• Richard Cyert and James March: A Behavioral Theory of the Firm

    Richard Cyert and James March: A Behavioral Theory of the Firm
    March and Cyert extended the idea that the decision-making process influenced organizational management, which was a contradictory idea at the time, as it challenged fundamental economic theory.
  • Emery and Trist: The Causal Texture of Organizational Environments

    Emery and Trist: The Causal Texture of Organizational Environments
    Emery and Trist focused on the external environments that influence organizations, advocating for the approach that organizations are open systems, subject to environmental influence and the consequent need for an adaptive structure. Political, social, economic, and technological factors create turbulence, and the authors argue that an organization must be flexible enough in its structure to accommodate this change.This is an extension of systems theory.
  • Joan Woodward: Adapting Structure to Technology

    Joan Woodward: Adapting Structure to Technology
    In England, Woodward studied industrial firms, finding that all firms fell within three categories, based on the level of technology employed. Significantly, in each category, the most successful firms utilized similar management structures, yielding that firms wthin a specific category would be most effective under a specific production process and associated technology level. Ultimately, firms should adapt structure to technology.
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    Contingency Theory Dominates Organizational Analysis

    Contingency theory argues that different forms of organizations will be effective under certain contingencies, including tasks, technology, organizational size, the environment, and other factors. This is still a guiding framework used today. In this era of thinking, organizations are referred to as open systems.
  • Katz and Kahn: The Social Psychology of Organizations

    Katz and Kahn: The Social Psychology of Organizations
    Katz and Kahn introduced systems language to organization theory, including the words input, throughput, output, and feedback. This broad framework in systems thinking is considered a macroparadigm in the field, not a clearly articulated theory. Nonetheless, it is considered a classic.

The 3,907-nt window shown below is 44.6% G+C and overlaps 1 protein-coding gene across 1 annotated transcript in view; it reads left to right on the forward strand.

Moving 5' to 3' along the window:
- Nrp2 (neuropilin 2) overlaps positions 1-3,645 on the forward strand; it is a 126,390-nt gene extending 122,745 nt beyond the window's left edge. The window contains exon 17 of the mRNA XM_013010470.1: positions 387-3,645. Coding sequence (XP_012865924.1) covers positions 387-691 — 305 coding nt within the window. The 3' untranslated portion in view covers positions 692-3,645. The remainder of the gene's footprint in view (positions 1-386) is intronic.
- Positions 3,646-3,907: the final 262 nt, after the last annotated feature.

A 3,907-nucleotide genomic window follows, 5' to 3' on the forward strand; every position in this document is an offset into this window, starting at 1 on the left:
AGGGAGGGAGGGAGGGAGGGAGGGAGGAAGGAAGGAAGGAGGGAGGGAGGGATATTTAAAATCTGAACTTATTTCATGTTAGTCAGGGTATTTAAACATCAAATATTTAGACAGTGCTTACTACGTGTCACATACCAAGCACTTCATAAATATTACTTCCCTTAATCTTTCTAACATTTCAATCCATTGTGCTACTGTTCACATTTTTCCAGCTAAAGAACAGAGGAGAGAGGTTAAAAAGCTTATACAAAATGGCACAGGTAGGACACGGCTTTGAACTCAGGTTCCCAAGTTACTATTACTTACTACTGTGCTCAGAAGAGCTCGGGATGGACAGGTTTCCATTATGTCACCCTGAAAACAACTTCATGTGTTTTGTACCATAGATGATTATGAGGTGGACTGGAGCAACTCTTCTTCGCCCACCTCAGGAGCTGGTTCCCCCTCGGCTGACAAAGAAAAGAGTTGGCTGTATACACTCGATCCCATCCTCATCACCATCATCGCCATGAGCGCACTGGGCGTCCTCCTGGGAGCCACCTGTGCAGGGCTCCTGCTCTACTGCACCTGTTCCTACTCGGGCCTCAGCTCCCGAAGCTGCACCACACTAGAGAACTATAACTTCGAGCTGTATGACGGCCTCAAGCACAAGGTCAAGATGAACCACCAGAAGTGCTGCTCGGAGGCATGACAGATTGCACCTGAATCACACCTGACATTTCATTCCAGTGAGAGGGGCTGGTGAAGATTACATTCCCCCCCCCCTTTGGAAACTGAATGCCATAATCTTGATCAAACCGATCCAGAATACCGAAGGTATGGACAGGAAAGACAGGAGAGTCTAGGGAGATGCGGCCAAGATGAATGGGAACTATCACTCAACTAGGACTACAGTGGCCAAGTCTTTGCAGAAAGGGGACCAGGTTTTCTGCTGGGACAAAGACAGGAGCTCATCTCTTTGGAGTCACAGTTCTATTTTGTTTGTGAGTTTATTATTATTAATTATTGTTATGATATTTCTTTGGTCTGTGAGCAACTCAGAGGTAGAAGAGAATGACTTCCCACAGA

• James Thompson: Organizations in Action

    James Thompson: Organizations in Action
    Thompson further extended contingency theory, saying that organizations use hierarchy, structure, and units to buffer the 'technical core' of an organization from its external environment. Organizations should adopt more flexible structures, because clear chains of command and vertical communication can cause long processing delays and slow adaptation.
  • Lawrence and Lorsch: Differentiated Internal Structures

    Lawrence and Lorsch: Differentiated Internal Structures
    Lawrence and Lorsch studied U.S. firms in three separate industries, and found that a firm's internal structure must match the complexity of the environment in which it operates. For example, a firm in a stable environment will be successful with a less differentiated, less integrated internal structure.
  • Charles Perrow: Organizational Technology and Contingency Theory

    Perrow analyzed specific contingencies in order to extend the application of contingency theory. He found that routine tasks are both more predictable and analyzable. This is significant in that organizations operating many routine tasks will have more formal, centralized structure, and organizations with fewer routine tasks require more flexible structures.
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    TQM Management Method

    W. Edwards Deming's Total Quality Management theory takes hold in organizational theory. Based on the collectivist culture embraced by the Japanese, this theory emerged, convincing many organizations to focus on group tasks and organizational culture. Therefore, in the 1980's, organization culture was a prominent aspect of organizational theory.
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    Diversity in Organizations

    Beginning in the 1980's and extending in prominence since, diversity became a central tenant of organizational theory. The increasing presence of women and racial and ethnic groups in the workplace yielded a body of literature emphasizing diversity.
  • Computer company decentralizes to innovate

    Computer company decentralizes to innovate
    A computer company in the 1990's found that the highly structured organization made the decision-making process too long. In order to respond to a changing environment, this organization sought to decentralize into smaller, more independent units. This began a trend to respond to markets and competitors.